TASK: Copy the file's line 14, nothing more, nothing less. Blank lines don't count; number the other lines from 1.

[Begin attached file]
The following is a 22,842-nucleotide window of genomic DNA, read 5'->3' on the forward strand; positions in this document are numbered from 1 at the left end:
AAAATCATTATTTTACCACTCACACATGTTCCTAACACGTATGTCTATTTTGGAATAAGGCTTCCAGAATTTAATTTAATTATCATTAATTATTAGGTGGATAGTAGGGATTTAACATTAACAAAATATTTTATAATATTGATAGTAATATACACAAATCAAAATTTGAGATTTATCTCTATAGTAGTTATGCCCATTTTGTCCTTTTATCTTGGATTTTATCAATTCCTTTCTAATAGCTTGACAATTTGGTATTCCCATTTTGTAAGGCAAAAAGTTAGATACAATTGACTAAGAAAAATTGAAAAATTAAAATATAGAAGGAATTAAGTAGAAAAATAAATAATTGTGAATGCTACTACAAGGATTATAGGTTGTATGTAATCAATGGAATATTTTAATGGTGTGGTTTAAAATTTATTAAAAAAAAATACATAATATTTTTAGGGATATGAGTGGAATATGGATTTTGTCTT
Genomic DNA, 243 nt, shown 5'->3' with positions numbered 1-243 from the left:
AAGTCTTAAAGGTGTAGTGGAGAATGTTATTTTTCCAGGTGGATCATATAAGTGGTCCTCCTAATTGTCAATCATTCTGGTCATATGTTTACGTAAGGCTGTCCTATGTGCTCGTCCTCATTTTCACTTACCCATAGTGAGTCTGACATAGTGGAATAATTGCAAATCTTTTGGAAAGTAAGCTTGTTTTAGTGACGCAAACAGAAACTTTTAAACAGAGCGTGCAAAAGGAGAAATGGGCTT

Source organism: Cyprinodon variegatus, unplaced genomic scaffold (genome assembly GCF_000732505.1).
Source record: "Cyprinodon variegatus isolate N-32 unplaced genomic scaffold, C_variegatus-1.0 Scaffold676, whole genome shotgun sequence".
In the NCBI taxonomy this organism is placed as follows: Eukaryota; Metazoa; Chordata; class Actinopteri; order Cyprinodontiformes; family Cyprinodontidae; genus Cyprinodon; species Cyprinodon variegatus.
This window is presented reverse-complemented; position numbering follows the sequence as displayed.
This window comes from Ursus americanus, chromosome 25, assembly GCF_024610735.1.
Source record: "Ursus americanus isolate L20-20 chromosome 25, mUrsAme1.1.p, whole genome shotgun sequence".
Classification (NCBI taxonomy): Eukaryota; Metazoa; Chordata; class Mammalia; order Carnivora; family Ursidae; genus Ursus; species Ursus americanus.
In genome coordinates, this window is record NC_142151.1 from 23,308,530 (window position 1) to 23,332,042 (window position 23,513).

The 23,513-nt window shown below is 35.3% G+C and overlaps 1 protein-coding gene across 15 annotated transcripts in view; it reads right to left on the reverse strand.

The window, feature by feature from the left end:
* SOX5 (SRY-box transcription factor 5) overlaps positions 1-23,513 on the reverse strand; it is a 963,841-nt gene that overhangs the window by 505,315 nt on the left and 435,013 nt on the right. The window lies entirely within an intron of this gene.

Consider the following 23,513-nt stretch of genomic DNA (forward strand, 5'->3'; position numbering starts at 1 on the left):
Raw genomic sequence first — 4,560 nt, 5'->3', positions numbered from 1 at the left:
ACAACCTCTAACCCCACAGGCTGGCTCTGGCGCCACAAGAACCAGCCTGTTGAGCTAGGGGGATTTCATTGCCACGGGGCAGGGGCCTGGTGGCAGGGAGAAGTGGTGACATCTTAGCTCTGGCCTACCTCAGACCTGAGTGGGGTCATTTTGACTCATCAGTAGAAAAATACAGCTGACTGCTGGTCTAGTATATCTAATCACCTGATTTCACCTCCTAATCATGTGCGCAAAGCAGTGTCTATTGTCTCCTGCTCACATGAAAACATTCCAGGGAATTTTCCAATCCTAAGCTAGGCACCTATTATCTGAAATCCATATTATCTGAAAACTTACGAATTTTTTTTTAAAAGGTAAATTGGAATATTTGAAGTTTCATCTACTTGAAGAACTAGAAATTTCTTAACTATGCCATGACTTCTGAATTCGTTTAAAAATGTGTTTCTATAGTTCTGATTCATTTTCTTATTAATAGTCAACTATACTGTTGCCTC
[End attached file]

The window, feature by feature from the left end: